Networking hardware giant Lucent
, struggling to withstand a severe drop in orders from the telecommunications industry, said it would lay off about 7,000 workers as it posted a second quarter loss of $7.84 billion ($2.30 per share).
The Murray Hill, N.J.-based company, said its revenues were $2.9 billion during its third fiscal quarter ending June 30, down by half compared to the $5.9 billion it took in during the same time a year ago.
The $7.84 billion loss was more than double its year-ago loss of $3.2 billion (55 cents per share), driven by the collapse in demand from telecommunications providers who pulled their orders of switches and networking hardware. In addition, Lucent is already struggling to shed long-term of debt of $3.2 billion and reduce vendor financing agreements that left it in the lurch after the tech recession hit. During the quarter, Lucent said it reduced its total vendor financing commitments to $1.95 billion from $2.22 billion as of the end of March.
The ongoing pain in the telecommunications sector was palpable in Lucent’s bottom line numbers. Equipment sales were down by 22 percent in U.S. markets, and about 20 percent outside the U.S., the company said during an earnings discussion.
Accounts receivable fell by $592 million during the past three months and its days of sales outstanding (the time that it takes to collect bills) stayed flat.
Lucent counted 53,000 employees by the end of June and said it expects to reduce headcount by 7,000 employees by the end of the year, or roughly 13 percent. The layoffs will also result in a restructuring charge of about $808 million, the company said.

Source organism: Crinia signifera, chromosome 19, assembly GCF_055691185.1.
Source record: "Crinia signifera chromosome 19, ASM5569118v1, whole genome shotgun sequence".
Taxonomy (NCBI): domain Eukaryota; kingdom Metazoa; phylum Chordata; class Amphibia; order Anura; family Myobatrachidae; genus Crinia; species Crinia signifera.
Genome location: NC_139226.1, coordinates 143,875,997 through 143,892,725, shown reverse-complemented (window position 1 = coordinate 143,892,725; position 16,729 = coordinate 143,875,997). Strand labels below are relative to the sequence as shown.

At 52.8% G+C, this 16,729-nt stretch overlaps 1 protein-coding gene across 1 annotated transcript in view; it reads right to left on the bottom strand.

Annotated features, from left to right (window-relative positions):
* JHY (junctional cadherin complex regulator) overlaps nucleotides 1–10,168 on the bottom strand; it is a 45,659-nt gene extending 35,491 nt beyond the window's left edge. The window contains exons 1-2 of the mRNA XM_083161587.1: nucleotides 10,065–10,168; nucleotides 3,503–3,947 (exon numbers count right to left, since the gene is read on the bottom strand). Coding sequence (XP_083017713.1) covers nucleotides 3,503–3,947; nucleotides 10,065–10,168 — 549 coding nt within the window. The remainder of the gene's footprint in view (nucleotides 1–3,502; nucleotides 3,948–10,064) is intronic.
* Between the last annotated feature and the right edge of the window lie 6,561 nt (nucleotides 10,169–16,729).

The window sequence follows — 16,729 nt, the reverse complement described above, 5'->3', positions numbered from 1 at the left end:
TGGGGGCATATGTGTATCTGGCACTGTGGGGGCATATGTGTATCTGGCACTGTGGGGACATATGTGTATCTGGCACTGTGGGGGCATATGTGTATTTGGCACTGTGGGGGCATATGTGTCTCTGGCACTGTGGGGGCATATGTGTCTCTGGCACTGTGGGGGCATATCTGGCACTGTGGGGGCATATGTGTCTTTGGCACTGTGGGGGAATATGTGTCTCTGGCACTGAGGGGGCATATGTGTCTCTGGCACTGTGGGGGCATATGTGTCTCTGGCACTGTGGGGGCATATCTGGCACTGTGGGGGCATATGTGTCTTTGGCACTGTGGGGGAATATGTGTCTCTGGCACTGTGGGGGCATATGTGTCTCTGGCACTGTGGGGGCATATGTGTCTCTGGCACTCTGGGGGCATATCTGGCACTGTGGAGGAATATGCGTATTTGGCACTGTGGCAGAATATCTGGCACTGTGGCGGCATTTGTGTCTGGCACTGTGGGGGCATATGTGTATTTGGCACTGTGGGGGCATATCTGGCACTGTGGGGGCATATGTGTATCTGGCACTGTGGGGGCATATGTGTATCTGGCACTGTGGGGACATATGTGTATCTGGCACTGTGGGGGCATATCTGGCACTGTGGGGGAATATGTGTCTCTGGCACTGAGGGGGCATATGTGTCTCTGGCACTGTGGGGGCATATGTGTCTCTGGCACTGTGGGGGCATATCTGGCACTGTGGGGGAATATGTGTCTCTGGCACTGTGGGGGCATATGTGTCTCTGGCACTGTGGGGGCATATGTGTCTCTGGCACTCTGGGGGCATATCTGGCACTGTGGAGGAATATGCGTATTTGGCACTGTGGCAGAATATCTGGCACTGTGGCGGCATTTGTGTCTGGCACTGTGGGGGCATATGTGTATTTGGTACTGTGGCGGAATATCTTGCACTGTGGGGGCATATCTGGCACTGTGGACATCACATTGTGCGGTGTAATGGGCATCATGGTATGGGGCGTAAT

Patricia Russo, Lucent’s chief executive officer, said the market continues to be very challenging for the company. “Capital spending constraints have intensified and remained in place much longer than anyone would have predicted.”
Within Lucent’s business lines, integrated network solutions sales fell by 61 percent from the prior year to $1.41 billion, down 21 percent from the prior quarter.
However, Lucent said it saw demand for IP network-based offerings and its Softswitch product during the period. Some bright spots included a five-year-contract to provide general network services to British Telecom’s UK network; it also scored a contract with cable provider Comcast
to help it build out Voice-over-IP services. SBC communications also chose Lucent’s Centrex products for the backbone of its central-office services.
Within Lucent’s mobility solutions division, revenues were off by 2 percent from a year ago to $1.45 billion and down 8 percent from the prior quarter. A demand for CDMA
For example, Lucent said a strategic initiative with Agere Systems (via ORiNOCO wireless network division), Hewlett-Packard and other providers to jointly sell wireless business service got its start during the quarter.
The division also snagged “significant contracts” for advanced CDMA 2000 network equipment from Telus of Canada, TelCel BellSouth of Venezuela and KTF of Korea.
Throughout the tech downturn as well as amid current market jitters, Lucent is concentrating on working closely with customers to better position its products, reduce costs and improve its balance sheet by hanging on to cash, officials said.
The loss included the tax impact related to the sale of its optical fiber business, ongoing restructuring costs and new accounting rules related to goodwill amortization charges.